Guantanamo Bay detention camp

Guantanamo war court process is a ‘cluster covfefe’, says al-Qaeda terrorist awaiting sentencing

Majid Khan, who became a government informant, used a made-up word coined by Donald Trump to describe his convoluted court proceedings

PUBLISHED : Friday, 20 July, 2018, 2:13pm
UPDATED : Friday, 20 July, 2018, 2:13pm

A confessed al-Qaeda terrorist turned US government informant who is awaiting sentencing at Guantanamo complained to a war court judge this week of problems between his attorneys and prosecutors at a brief war court hearing ahead of his 2019 sentencing.

“Over the last past six years, I’ve … been struggling with this whole process and the whole military commission system is pretty stagnant,” prisoner Majid Khan, a suburban Baltimore high school graduate, told a new judge on his case Tuesday, according to a transcript released by the Pentagon.

“I call it ‘cluster covfefe,’ ” the Pakistani citizen added, using a made-up word or typo that President Donald Trump tweeted a year ago, in a midnight commentary about negative press coverage.

Khan, 38, a Pakistani former legal US resident, is awaiting sentencing next year on charges of conspiring with al-Qaeda, murder, attempted murder and spying, under a plea agreement that permits his release from the prison in 13 years. He was held and tortured for more than three years in the CIA’s secret prison network, according to his lawyers and the Senate Intelligence Committee’s declassified version of the so-called Torture Report.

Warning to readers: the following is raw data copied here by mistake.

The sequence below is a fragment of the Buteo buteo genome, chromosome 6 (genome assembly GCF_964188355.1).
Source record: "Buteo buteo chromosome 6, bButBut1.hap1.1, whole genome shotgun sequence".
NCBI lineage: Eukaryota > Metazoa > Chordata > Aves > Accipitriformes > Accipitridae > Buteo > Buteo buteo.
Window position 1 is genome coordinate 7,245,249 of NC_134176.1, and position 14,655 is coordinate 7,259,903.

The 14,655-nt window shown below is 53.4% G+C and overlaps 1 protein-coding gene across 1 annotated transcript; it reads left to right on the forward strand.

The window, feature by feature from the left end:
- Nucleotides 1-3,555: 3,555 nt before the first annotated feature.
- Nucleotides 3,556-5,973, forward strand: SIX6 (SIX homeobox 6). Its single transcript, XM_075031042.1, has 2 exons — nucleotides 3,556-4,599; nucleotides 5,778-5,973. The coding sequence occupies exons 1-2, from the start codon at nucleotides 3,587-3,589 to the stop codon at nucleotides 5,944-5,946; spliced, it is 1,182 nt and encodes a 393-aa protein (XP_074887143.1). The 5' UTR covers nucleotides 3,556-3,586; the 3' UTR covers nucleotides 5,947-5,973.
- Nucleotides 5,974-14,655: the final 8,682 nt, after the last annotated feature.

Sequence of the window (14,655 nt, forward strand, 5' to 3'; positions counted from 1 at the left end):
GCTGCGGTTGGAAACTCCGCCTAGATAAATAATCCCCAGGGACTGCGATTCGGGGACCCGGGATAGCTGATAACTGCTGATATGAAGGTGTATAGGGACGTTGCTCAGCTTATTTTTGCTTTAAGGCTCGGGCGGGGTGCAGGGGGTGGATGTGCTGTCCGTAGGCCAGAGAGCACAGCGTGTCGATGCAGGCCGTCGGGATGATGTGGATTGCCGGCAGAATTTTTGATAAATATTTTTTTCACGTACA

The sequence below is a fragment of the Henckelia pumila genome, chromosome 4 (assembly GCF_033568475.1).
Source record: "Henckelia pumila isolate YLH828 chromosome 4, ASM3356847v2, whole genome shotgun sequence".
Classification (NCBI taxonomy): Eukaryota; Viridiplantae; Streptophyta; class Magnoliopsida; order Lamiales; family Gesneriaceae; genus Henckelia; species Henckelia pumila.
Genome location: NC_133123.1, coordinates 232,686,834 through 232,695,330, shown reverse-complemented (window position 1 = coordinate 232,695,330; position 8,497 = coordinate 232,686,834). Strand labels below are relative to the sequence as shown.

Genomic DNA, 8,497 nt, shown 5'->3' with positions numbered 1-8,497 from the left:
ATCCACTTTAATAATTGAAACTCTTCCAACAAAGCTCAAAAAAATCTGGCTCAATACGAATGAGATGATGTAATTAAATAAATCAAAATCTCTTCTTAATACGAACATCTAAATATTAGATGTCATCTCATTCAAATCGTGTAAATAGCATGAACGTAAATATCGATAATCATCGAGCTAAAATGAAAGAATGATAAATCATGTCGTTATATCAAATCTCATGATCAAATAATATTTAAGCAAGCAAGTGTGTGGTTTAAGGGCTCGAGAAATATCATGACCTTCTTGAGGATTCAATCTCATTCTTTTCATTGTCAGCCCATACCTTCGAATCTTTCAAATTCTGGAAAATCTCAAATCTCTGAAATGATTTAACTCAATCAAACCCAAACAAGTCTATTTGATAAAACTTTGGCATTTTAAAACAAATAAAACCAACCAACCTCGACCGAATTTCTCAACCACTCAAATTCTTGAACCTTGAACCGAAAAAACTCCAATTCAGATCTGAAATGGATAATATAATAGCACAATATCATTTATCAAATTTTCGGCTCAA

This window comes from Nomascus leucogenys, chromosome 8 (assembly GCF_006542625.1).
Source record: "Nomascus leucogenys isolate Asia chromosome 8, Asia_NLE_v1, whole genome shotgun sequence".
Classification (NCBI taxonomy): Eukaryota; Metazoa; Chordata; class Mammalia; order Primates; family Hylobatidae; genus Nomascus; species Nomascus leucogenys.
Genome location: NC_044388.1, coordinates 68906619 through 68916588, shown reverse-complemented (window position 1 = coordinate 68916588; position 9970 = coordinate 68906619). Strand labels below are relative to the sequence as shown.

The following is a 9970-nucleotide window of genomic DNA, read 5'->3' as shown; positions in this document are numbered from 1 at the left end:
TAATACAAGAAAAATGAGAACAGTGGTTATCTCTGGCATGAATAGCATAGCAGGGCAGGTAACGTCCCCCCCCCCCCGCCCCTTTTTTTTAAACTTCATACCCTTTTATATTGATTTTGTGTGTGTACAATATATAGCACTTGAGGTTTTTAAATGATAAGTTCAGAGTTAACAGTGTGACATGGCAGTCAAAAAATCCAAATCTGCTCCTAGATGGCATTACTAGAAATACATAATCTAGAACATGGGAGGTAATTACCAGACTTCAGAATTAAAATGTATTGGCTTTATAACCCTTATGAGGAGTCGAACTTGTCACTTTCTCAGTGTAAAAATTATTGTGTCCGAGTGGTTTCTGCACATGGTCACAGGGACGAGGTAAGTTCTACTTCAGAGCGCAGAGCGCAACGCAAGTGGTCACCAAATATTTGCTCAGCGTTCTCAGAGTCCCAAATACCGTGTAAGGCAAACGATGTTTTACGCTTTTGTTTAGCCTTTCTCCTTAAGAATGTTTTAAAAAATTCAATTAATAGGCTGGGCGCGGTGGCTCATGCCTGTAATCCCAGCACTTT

I hear a lot of ominous language from prosecutors all the time, so I don’t know where I am standing
Majid Khan

Without explaining further, he told the judge that his lawyers and prosecutors weren’t getting along. “I hear a lot of ominous language from prosecutors all the time, so I don’t know where I am standing,” he said, adding that he preferred a more “amicable milieu.”

One issue had been the timing of his sentencing, now set for July 1, 2019. As part of the 2012 plea, he agreed to become a government witness, something his military jury might view favourably in deciding his sentence. But no war crimes case has come to trial that required his testimony, so his sentencing hearing has been has twice postponed by agreement of both sides.

“Majid just wants to move forward and maximise his cooperation with as little disruption as possible,” said defence attorney Wells Dixon, who represents Khan pro bono. “He may get frustrated from time to time, but that’s only human. He’s done remarkably well over the last six years. We’re very proud of him.”

Another issue appears to be a churn of lawyers on the case. For Tuesday’s 2-hour, 10-minute hearing, there was a different judge, different prosecution team and different military defence attorney from his last appearance in September 2016. Khan’s long-serving military defence attorney, Army Lieutenant Colonel Jon Jackson, has retired from service and was replaced by Navy Lieutenant Commander Jared Hernandez, who is due to leave the case in September.

Khan, who Hernandez described in court as “Guantanamo’s only high-value cooperator,” wants the Pentagon to hire Jackson as a civilian defence lawyer for the case.